The 11-year-old Perth girl who received a serious electric shock when turning off a garden tap in her front yard is responding to voices and opening her eyes, her family says.
After nine days in the intensive care unit at Princess Margaret Hospital, Denishar Woods has been moved to a different ward as she no longer requires around the clock care.
While doctors have told Denishar's devastated mother, Lacey Harrison, that her daughter is brain dead, the family aren't giving up hope and say she is now opening her eyes and responding to their voices.
Denishar Woods was shocked by up to 230 volts when she touched a garden tap at the family’s public housing property in Beldon in Perth on March 3.
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Ms Harrison told Seven News the schoolgirl was responding to voices in the new ward.
On Sunday, the 11-year-old was taken off her respirator and was able to breathe on her own, as doctors changed her condition from serious to stable.
“I want answers because I'm going home every night and reliving the moment me and my daughter dropped to the ground,” Ms Harrison said.
“All HomesWest homes need a major look into, because this should never have happened. She probably will never wake. The vegetative state will stay, but while she's breathing on her own there's a fight in there.”
- 'I want my baby back': Family turn off life support for electric shock victim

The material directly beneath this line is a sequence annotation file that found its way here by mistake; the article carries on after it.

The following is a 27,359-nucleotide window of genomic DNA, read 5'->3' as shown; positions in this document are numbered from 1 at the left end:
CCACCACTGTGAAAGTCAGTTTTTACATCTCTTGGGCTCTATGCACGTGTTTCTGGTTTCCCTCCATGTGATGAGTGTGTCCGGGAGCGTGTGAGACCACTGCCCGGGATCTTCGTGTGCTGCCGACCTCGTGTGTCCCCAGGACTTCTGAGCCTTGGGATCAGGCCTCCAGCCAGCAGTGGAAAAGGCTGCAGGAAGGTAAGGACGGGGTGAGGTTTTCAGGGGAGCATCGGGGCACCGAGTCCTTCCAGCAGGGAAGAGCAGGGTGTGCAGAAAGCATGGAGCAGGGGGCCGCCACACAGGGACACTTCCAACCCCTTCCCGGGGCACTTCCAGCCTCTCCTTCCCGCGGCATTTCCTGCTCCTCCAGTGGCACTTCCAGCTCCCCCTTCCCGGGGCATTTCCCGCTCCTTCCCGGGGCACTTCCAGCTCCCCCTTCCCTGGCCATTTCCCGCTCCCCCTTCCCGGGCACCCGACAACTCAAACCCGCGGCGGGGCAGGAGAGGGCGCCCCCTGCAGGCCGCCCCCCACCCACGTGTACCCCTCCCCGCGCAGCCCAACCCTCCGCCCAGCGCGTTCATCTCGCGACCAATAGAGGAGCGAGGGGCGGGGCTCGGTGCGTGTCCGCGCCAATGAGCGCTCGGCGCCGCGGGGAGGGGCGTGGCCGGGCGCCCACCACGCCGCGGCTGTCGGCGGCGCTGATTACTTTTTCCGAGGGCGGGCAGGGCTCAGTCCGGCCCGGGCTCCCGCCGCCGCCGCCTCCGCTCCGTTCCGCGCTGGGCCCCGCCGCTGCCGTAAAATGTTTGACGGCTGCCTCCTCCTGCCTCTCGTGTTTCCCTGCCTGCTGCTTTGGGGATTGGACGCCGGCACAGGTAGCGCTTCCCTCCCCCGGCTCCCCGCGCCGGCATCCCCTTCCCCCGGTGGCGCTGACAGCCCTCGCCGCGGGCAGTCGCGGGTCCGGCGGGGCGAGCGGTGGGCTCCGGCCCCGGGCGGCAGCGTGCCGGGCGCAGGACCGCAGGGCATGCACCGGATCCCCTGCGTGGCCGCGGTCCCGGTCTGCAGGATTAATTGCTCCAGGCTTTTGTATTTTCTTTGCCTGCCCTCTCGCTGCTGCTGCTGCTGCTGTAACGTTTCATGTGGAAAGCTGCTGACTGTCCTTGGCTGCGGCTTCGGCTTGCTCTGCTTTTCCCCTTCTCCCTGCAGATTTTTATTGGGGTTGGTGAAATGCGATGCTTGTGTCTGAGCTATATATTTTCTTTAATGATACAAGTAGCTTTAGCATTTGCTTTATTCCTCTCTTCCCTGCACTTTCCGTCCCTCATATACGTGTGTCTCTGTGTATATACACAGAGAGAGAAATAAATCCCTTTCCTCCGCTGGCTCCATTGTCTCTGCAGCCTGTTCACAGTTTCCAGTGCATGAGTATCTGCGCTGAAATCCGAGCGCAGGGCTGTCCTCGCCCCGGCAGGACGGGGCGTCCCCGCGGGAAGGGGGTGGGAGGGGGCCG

- Girl has 'catastrophic brain injury' after garden tap electrocution
The shock was so big, Denishar's heart had stopped and the current began warming up her organs. Her mother rushed to help but was also shocked.
A neighbour heard Ms Harrison's cries for help rushed to the home to find the pair covered in water. The neighbour was also injured from the shock before calling paramedics who quickly arrived.
An EnergySafety investigation is under way into exactly what caused the tap to give off the shock.
EnergySafety director of electricity compliance Mike Bunko said last week the fault was likely an upstream “open circuit neutral", which could be caused by corrosion, a loose connection and in some cases, poor workmanship.
WA housing minister Peter Tinley said the Department of Housing was looking into the incident and cooperating with Energy Safety.
A GoFundMe campaign for the family, who are staying with relatives, has raised almost $9000 so far.